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Researchers are turning hemp into eco-friendly lyocell fibres

University of Alberta research is turning straw into economic gold, in the form of Canadian-made, environmentally friendly fibres that can be used for everything from dental floss to workwear.

The new project explores the most efficient way to process and manufacture specialized fibres from cellulose, a compound comprising linked sugar molecules found in all plants, says lead researcher Patricia Dolez, a textile scientist in the Faculty of Agricultural, Life & Environmental Sciences.

When fully developed, the work can benefit the environment, the economy and Canada’s textile manufacturing sector, she says.

“There’s a lot of overarching potential for this work to strengthen Canada’s bioeconomy by creating made-in-Canada fibres using local sources of cellulose in an environmentally friendly process.”

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Patricia Dolez

Patricia Dolez

Lelia Lawson

Experimenting with cellulose from Canadian-grown hemp, Dolez and her team plan to determine the best parameters for producing lyocell, a man-made fibre that can then be turned into textiles for a wide range of products.

The solvent used in producing lyocell is almost 100 percent recoverable, making it a sustainable way to manufacture textile fibres. The regenerated cellulose fibres also provide a use for agricultural straw that would otherwise be left in the field, notes Lelia Lawson, a PhD student in human ecology working on the project.

Hemp, in particular, offers “great opportunities as a local source of cellulose for the lyocell process,” she says. While traditional sources like eucalyptus trees and bamboo plants don’t grow in Canada, the country’s long daylight hours are good for growing hemp.

“It can grow up to 20 feet tall, which means more feedstock to work with. There’s a lot of biomass from this crop.”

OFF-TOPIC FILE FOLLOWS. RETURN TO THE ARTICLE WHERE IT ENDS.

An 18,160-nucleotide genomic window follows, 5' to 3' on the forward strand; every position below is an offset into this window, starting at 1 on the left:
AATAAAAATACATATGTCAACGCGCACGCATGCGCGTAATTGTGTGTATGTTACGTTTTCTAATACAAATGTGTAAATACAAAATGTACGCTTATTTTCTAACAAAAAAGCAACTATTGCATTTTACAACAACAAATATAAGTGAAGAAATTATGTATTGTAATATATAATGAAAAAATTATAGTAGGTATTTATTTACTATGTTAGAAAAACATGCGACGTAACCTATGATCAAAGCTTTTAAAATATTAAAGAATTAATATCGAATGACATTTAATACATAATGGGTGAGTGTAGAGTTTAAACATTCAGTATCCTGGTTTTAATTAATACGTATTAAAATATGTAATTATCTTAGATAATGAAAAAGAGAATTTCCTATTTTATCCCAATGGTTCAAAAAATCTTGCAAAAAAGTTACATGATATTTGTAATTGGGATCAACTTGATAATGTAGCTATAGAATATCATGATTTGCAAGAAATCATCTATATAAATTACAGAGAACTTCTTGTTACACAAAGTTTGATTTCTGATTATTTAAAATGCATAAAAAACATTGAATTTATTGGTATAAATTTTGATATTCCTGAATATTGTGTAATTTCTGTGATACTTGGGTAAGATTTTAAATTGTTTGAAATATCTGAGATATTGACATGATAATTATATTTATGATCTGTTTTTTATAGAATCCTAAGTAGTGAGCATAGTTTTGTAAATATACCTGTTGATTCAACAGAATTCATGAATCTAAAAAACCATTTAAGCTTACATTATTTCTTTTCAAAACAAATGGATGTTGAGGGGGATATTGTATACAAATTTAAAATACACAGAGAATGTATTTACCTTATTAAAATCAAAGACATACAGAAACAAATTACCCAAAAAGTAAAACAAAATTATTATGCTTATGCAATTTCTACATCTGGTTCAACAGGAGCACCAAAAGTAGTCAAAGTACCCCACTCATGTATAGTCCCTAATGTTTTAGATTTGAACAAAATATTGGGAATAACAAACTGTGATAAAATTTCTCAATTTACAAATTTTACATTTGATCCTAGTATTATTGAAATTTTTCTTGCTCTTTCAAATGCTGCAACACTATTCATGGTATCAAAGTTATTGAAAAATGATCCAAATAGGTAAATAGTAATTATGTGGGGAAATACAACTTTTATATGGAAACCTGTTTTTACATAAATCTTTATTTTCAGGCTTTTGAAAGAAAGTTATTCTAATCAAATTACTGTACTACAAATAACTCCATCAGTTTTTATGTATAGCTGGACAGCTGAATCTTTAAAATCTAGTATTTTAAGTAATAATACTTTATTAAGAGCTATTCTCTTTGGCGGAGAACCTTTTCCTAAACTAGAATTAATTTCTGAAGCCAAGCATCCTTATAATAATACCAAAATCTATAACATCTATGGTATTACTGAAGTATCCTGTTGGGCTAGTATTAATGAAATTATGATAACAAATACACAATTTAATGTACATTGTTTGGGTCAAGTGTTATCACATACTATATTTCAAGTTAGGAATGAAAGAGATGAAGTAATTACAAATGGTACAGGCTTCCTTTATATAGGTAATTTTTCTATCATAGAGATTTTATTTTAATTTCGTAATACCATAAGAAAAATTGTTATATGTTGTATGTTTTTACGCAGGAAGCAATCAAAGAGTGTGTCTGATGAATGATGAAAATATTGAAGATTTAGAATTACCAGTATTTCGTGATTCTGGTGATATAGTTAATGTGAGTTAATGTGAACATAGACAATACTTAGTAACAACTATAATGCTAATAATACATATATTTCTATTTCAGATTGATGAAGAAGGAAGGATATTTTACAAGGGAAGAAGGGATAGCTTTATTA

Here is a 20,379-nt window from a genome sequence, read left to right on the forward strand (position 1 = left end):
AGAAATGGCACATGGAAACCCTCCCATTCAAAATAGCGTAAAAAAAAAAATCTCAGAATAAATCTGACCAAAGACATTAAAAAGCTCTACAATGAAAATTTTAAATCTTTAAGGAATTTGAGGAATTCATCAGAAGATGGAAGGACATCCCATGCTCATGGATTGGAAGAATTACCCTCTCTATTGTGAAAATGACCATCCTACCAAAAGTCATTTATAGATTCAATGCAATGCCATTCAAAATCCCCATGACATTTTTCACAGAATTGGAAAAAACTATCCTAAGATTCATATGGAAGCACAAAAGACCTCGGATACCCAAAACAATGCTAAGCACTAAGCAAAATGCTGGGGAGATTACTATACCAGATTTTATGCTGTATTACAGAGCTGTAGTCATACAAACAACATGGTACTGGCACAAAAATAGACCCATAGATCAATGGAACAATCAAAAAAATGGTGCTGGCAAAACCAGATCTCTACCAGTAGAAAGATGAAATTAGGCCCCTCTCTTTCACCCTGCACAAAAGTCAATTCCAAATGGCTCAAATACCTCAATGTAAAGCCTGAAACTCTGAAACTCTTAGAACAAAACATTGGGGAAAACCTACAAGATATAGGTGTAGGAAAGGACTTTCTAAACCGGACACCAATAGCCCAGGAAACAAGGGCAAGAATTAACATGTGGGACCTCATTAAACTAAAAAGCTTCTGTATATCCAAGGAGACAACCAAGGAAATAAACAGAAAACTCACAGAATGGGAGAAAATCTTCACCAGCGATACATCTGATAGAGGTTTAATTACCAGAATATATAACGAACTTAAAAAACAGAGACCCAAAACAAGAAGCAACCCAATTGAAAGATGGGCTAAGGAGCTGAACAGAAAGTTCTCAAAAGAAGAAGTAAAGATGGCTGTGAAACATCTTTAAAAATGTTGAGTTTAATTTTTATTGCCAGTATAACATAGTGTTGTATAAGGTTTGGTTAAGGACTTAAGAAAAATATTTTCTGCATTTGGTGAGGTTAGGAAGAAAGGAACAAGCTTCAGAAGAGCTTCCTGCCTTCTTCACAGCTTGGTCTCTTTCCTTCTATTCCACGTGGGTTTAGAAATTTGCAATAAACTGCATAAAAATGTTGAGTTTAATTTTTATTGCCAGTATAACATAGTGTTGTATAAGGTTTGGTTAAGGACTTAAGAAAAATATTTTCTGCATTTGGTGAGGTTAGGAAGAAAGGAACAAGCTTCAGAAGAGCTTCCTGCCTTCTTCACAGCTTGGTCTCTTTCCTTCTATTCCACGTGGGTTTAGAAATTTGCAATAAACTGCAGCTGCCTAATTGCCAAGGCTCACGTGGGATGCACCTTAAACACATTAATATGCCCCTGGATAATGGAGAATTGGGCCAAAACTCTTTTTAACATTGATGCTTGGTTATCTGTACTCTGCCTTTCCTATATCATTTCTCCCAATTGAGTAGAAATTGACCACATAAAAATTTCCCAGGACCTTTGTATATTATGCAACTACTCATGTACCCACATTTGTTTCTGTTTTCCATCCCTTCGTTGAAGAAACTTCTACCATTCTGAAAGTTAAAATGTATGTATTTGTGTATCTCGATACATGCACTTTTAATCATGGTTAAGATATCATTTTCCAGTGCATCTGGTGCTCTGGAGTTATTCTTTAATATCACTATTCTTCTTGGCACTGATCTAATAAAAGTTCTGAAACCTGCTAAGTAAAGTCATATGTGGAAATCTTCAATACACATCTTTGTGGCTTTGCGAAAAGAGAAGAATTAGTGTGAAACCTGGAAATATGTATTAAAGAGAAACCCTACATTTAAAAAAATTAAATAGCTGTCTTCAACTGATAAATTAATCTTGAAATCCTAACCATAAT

The research began in 2023 in the U of A’s Biorefining and Conversions and Fermentation Laboratory and the Protective Clothing and Equipment Research Facility. The work is happening in two phases. The first phase is exploring how to enhance the process of manufacturing the cellulose filaments.

“When taking the cellulose and making a fibre out of it, we want to see how we can optimize the selection of blending different types of hemp to get the best performance in qualities such as strength,” says Dolez.

The researchers then add other ingredients to the cellulose to modify the fibre so it stands up under wet or dry conditions and is resistant to fire, UV rays, and shrinkage.

“We are guessing that pure cellulose won’t be good enough to meet specific requirements for strength to match these various qualities, so this research brings added value” for manufacturing a wide range of products, including workwear, protective clothing, facemasks, industrial filters and dental care products, she notes.

In initial control experiments, the researchers have already been able to create a lyocell fibre using cellulose from wood pulp, laying the groundwork for experimenting with hemp.

“We are very excited to show success with the method we’ve developed,” Lawson says.

“We’re still refining the process and learning new things, but since we have a proof of concept with existing wood pulp, we can proceed with experiments using hemp and other feedstocks, such as cellulose from used clothing.”

When it’s complete, the research will lead to patented technology that can feed Canada’s textile manufacturing sector, says Dolez.

“There is almost no fibre production in Canada, so this will help assure a domestically available supply.”

There’s also the potential to expand international markets for lyocell fibres, adds Lawson.

“Humans are starting to consume more cellulose-based textiles, mainly cotton, but that can only be grown in certain agricultural zones, so land is limited. Alternative forms of cellulose would help fill that gap, and hemp feedstock is a good opportunity because it can grow almost everywhere in the world.

“Once we are able to apply this technology, we could have quite a strong boom for potential end users, not just for textiles, but for anything from biofuels to food science.”

| By Beverley Betkowski

This article was submitted by the University of Alberta’s Folio online magazine, a Troy Media Editorial Content Provider Partner.

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